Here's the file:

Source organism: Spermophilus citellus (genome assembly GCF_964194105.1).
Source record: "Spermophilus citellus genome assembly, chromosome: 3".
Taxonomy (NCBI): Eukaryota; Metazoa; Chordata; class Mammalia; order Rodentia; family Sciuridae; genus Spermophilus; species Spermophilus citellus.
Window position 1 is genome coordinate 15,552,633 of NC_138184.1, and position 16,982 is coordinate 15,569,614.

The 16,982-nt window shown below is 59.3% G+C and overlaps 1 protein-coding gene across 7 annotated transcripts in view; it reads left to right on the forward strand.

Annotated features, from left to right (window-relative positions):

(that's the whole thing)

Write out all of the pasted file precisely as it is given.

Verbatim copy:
Source organism: Spermophilus citellus (genome assembly GCF_964194105.1).
Source record: "Spermophilus citellus genome assembly, chromosome: 3".
Taxonomy (NCBI): Eukaryota; Metazoa; Chordata; class Mammalia; order Rodentia; family Sciuridae; genus Spermophilus; species Spermophilus citellus.
Window position 1 is genome coordinate 15,552,633 of NC_138184.1, and position 16,982 is coordinate 15,569,614.

The 16,982-nt window shown below is 59.3% G+C and overlaps 1 protein-coding gene across 7 annotated transcripts in view; it reads left to right on the forward strand.

Annotated features, from left to right (window-relative positions):